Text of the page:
Is something rotten in the state of Norway? Just as it emerges the third largest Norwegian digital streaming service Ebok Pluss is being side-lined by publishers, Nextory claims the same publishers are preventing a Nextory Norway launch. or are they?

I’ve long been curious as to why Sweden-based Nextory had launched in Finland and Denmark but not Norway. Now it seems the answer lies in a decision by key Norwegian publishers not to respond to Nextory’s overtures.

That, at least, is Nextory’s version of events as reported in VG this week.

As noted in coverage of Norway’s book market a few days ago –

There are three main streaming services in Norway, all owned by publishers: Storytel Norway, jointly owned by Norway’s Cappelen Damm and Sweden’s Storytel), Fabel, run by Lydbokforlaget and in turn jointly owned by Aschehoug and Gyldendal, and a much smaller player, Ebok Pluss, owned by Vigmostad & Bjørke.

More on Ebok Plus below. First the main story: is Nextory being blacklisted by Norwegian publishers?

Magnus Nytell, Head of Nextory International Expansion told VG:

Norway is the only country in the Nordics we are not in, but it is not for want of trying. We want to contribute to the growing digital book market, and believe all parties benefit from the fact that there are more services on the market.

Nytell told VG that in Sweden,

All publishers deliver to all platforms. The situation in Norway is bad for book reading in general, for the authors – and for the customers who are going to buy a subscription. We are concerned that all parties in this value chain will be satisfied and happy.

But we have clearly noticed that (the big Norwegian publishers) do not want more competition in this market. They are clearly uninterested. They do not answer emails or telephones. In negotiations, they have presented sky-high economic conditions – which we perceive as an obstacle to being able to establish ourselves in Norway at all.

Noting this has been going on for over two years, Nytell stressed it is not all Norwegian publishers that are dismissing Nextory, just those that own their own streaming services.

Lydbokforlaget Publishing Manager Ann-Kristin Vasselen disputed the Nextory version of events, saying they had been in talks with Nextory just last month (September).

Then we agreed that (Nextory) should send an agreement proposal, but we have not yet received that. We look forward to further negotiations and look forward to further discussions. It will be exciting.

VG put to Vasselen Nextory’s assertion publishers were demanding too much and that the publishers did not welcome competition. Vasselen said:

It’s a tough market. Investments are high and margins are small. Competition in the market is good. But I’m not sure if there is any evidence for the claim that the authors are losers. If four or five similar players fight for the same customer base, there will not automatically be more money in circulation for that reason.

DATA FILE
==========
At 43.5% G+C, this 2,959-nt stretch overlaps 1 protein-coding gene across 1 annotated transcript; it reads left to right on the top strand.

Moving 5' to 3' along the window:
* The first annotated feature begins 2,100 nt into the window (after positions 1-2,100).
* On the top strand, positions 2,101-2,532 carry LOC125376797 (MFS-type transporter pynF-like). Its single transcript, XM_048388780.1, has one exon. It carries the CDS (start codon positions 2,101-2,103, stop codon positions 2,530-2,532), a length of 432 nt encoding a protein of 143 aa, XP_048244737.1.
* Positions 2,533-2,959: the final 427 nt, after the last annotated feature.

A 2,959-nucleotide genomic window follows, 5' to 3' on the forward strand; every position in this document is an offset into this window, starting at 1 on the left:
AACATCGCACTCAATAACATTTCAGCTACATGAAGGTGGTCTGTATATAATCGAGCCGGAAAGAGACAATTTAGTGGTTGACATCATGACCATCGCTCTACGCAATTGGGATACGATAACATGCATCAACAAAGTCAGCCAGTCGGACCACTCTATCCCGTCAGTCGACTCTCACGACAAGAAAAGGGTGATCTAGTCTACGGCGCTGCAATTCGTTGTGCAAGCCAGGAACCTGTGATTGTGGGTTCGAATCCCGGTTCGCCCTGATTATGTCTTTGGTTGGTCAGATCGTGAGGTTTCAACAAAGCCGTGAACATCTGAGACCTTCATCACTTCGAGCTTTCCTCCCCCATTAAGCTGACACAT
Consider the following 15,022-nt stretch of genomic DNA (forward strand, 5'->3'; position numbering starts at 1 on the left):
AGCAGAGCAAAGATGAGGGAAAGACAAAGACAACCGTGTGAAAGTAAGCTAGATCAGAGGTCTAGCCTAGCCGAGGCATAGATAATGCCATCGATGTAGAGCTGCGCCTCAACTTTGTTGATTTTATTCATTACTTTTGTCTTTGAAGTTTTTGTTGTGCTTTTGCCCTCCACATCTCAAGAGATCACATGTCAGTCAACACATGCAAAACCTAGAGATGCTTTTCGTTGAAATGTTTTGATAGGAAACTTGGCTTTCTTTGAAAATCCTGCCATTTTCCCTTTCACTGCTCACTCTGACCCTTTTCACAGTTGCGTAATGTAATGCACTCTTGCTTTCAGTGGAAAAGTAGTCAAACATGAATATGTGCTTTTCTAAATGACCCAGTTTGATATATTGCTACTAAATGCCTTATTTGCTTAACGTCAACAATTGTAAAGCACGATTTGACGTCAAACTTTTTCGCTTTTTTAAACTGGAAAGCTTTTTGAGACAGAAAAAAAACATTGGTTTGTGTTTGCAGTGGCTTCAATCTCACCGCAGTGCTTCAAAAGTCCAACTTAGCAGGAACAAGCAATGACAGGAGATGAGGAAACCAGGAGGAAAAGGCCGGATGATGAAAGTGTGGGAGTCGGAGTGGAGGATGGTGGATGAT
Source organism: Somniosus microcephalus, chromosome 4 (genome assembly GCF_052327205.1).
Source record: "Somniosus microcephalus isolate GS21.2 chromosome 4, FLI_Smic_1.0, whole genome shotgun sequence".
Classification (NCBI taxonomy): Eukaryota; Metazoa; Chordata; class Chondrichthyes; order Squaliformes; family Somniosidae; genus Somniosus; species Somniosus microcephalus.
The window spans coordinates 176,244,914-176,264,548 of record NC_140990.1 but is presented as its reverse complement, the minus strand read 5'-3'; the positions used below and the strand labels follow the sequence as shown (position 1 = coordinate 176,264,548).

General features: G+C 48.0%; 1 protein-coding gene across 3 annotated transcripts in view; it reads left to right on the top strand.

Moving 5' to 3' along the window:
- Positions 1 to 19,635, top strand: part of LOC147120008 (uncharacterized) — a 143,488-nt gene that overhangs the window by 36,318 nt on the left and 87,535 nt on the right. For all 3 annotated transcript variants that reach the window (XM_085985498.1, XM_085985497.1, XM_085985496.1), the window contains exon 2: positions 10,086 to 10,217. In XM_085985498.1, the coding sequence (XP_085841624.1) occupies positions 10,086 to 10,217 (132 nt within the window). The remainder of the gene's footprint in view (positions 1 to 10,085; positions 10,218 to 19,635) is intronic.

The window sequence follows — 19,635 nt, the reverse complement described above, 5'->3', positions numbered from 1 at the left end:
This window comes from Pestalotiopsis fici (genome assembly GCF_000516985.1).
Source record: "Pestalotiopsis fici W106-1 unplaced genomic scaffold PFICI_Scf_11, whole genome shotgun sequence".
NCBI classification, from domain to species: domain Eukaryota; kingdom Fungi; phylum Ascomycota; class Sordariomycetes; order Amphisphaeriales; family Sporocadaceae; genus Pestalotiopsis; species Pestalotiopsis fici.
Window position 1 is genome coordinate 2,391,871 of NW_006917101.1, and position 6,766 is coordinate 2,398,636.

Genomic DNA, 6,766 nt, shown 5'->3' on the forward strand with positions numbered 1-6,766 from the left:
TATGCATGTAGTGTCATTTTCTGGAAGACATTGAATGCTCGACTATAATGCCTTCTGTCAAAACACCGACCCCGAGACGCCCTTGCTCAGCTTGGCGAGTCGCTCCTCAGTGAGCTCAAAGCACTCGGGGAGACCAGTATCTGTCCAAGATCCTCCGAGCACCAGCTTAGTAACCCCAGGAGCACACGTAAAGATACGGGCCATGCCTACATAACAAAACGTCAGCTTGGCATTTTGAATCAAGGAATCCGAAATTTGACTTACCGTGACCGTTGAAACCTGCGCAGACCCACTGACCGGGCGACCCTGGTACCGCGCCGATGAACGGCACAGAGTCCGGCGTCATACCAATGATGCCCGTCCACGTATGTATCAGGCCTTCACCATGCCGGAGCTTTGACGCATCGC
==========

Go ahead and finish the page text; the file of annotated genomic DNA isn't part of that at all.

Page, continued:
For Cappelen Damm, CEO Tom Harald Jenssen told VG:

Cappelen Damm definitely wants Nextory to establish itself in Norway. We collaborate with everyone who is involved in building the market for streaming ebooks and audiobooks in Norway.

Cappelen Damm’s audiobook portfolio has great strategic value. In total, the publisher can offer close to 7,000 audio books. It probably represents close to 70% of the total audiobook volume in Norway – if we measure by the number of available titles.

We want the players who gain access to this portfolio, in one way or another, to make it clear that they want to invest in the market.

Jenssen went on,

It should be a reasonable goal that the Norwegian market in a couple of years approaches the Swedish market in volume.

That would be impressive given Sweden has almost twice the population of Norway.

Accepting negotiations with Nextory were not moving fast, Jenssen said that Cappelen Damm had been talking with Nextory since autumn 2019, and hoped to reach agreement this autumn.

Not of course to take sides on this dispute, but this week also saw Sweden’s Boktugg report on a separate but not dissimilar dispute between the two big Norwegian publisher-cum-streamers and the third party in the market, Ebok Pluss.

As reported for Boktugg by Sölve Dahlgren, Ebok Pluss is claiming Gyldendal, Aschehoug and Cappelen Damm are abusing their position and deliberately excluding Ebok Pluss from the market.

Lene Røren of Ebok Pluss said:

We feel, to say the least, boycotted by the three major publishers. For over four years, we have worked to bring in books from these publishers – without success. It is an abuse of power from Gyldendal, Aschehoug and Cappelen Damm.

They apologise that we cannot agree on the terms, but we believe that they do not fulfill the obligation to deliver to everyone.

According to Røren, Storytel Norway and Fabel together have 98-99 percent of the market and without titles from the three major publishers, Ebok Pluss will not be able to compete.

For Lydbokforlaget, Ann-Kristin Vasselen  said,

I do not understand what she means by abuse of power. We have content we want to sell, she wants to buy, but we have not agreed on the price

Boktugg notes the Norwegian streaming market as shared by Storytel and Fabel will exceed NOK 400 million ($43.2 million) this year.